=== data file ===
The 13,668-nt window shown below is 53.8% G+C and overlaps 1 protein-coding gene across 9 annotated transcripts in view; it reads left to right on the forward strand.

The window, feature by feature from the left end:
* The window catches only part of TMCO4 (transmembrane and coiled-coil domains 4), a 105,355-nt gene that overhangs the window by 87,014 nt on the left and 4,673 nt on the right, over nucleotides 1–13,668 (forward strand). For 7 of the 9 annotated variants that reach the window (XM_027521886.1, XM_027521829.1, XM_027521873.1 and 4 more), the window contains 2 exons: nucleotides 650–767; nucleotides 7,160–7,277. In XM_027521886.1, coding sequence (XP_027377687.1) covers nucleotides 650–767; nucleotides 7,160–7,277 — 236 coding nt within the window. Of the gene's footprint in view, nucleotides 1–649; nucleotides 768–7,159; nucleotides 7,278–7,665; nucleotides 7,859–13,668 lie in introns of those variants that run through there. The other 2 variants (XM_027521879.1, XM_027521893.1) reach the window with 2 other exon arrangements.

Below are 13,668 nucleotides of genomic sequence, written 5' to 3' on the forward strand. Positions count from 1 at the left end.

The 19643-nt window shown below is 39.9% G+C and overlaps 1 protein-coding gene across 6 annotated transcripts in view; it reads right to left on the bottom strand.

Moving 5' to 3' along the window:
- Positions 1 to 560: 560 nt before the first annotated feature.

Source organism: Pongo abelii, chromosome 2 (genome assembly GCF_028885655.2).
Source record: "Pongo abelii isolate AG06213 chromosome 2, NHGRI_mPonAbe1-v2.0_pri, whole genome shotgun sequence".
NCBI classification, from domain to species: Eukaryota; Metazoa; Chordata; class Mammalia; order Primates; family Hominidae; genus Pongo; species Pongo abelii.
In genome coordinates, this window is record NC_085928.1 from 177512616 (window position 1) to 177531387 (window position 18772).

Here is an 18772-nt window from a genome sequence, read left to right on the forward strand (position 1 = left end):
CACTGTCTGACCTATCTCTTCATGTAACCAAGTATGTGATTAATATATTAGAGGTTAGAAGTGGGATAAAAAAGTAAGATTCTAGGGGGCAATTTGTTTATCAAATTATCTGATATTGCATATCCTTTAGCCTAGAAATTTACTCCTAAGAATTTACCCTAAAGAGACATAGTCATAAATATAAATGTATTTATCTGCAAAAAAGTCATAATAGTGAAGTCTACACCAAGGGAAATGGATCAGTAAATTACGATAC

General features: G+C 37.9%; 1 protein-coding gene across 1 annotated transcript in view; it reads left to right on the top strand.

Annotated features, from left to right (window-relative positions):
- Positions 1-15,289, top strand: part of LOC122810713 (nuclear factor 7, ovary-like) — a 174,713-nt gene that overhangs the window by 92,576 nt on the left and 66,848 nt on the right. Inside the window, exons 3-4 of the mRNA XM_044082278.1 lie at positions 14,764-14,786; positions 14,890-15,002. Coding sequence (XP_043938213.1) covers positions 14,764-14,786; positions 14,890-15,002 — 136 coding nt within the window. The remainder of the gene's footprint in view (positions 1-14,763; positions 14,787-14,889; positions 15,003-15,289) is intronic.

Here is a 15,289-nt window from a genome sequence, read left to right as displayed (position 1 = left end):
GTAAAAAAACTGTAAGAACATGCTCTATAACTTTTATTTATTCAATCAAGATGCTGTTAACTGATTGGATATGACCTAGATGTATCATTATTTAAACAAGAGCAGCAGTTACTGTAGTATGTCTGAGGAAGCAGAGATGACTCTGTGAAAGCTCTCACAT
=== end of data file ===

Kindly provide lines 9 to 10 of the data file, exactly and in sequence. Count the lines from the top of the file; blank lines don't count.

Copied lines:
Source record: "Pongo abelii isolate AG06213 chromosome 2, NHGRI_mPonAbe1-v2.0_pri, whole genome shotgun sequence".
NCBI classification, from domain to species: Eukaryota; Metazoa; Chordata; class Mammalia; order Primates; family Hominidae; genus Pongo; species Pongo abelii.